The backbone of this increase in our aftermarket revenues is our investment in our facilities worldwide. It is a very clear strategy and we’ve been very vocal promoting it – it’s called “Bring Your Jets Home”. The strategy is to create the necessary service infrastructure so that our customers from all regions of the world can get access to an OEM facility. It’s a very different thing than what this industry has done previously.

What major milestones do you foresee in the future?

The most important target for us is to reach the US$2 billion mark by 2025, which is a 50% share of the total US$4 billion aftermarket for Bombardier products worldwide. We are lucky as a company to have a large installed base of aircraft – Learjet, Challenger and Global, flying around the world. Our job with these infrastructure investments is to come and capture the opportunity that exists in servicing these aircraft that are already flying.

What are the near-term goals of the company?

Right now it’s all about hiring. For example we have more than 250 people working at the Biggin Hill facility. We want to go to 350 people in the next 12 months. That’s the number of people we need to fulfil the demand that we see from our customers.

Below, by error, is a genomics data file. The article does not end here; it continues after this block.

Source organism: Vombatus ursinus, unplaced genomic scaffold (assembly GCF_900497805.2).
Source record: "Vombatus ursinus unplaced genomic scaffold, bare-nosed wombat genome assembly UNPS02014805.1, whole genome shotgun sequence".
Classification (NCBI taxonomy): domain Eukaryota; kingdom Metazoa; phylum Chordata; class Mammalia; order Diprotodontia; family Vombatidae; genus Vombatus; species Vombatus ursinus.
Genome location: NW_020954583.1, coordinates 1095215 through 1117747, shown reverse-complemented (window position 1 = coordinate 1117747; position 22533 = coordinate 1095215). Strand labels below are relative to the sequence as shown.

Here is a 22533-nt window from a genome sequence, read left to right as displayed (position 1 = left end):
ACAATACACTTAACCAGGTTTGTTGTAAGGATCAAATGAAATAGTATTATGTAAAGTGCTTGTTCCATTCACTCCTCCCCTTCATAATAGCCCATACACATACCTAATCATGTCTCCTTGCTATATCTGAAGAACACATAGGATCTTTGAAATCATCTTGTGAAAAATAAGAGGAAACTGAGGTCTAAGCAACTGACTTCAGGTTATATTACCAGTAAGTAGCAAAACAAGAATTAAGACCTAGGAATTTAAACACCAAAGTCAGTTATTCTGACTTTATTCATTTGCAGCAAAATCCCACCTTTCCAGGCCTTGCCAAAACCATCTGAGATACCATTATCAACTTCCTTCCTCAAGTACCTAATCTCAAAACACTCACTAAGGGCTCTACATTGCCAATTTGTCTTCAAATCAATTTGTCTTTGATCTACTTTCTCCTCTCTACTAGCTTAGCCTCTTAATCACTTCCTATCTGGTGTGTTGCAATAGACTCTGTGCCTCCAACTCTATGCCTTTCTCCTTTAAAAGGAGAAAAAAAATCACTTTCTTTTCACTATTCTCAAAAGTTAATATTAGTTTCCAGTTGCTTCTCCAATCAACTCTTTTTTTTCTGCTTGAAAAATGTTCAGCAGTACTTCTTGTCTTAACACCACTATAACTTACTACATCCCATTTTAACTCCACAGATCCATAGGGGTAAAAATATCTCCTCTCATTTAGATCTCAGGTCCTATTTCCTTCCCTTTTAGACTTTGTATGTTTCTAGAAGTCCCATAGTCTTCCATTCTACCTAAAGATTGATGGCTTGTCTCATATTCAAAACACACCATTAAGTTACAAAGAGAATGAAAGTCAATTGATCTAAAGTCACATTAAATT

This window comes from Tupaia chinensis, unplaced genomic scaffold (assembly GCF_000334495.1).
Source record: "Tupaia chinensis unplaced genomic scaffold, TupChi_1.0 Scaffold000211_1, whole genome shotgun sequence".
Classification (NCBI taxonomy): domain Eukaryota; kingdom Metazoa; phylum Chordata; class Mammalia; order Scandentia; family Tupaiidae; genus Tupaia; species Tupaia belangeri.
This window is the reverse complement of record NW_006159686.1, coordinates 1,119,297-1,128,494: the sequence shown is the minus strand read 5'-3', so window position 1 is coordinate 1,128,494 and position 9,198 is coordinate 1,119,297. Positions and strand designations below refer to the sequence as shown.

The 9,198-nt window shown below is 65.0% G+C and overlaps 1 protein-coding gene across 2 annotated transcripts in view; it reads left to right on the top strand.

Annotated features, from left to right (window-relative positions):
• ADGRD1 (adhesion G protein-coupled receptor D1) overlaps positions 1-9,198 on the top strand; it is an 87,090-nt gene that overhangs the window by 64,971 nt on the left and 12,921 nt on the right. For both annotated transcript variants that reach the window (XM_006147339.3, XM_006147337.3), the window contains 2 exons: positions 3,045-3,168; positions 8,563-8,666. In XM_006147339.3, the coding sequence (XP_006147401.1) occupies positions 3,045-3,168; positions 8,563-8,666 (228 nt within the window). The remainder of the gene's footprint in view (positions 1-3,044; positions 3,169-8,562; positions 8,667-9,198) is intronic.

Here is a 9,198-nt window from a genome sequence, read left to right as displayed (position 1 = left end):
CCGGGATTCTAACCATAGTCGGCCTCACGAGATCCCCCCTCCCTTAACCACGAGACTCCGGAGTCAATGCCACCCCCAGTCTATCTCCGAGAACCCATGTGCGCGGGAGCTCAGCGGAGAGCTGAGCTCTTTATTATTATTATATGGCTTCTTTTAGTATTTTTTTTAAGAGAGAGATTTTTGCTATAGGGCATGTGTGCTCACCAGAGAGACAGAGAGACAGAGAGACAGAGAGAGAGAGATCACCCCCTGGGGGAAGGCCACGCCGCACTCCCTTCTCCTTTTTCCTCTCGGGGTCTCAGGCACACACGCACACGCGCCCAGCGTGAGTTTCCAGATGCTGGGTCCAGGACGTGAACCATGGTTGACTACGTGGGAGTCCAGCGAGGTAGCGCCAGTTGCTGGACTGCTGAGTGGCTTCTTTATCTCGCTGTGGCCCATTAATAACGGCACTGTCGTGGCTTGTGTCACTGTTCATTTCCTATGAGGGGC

The more people we have, the faster we can provide this service and turn around the aircraft. Aeroplanes like to fly and customers like their aeroplanes flying – not on the ground. So hiring is one of the most important things we are focused on.

Hiring young people will be our pipeline for the future, but we’re also hiring experienced people that can be productive immediately on the shop floor. A mix of both is important. We are partnering with UK training company the Marshall Centre to provide that level of training and accomplish our hiring spree over the coming months.

Do you see a lot of women coming on to your hiring scheme?

We’re seeing more women coming into Bombardier, on the engineering side and on the technician side, but there is still a long way to go with aviation in general. We have various programs to promote women in aviation and help them on their career path within our company.

We are very proud to see an increasing number of women in our management as well, which is a key metric for us as we move forward.

Can you describe the state of the sector?

It is booming post-pandemic. Business aviation is really seeing all the positive effects of what was an unfortunate situation. A lot of people that were comfortable flying commercial aircraft before Covid in first class got a taste of business aviation during the pandemic and have not been able to go back. We are seeing that trend in our new and pre-owned aircraft sales.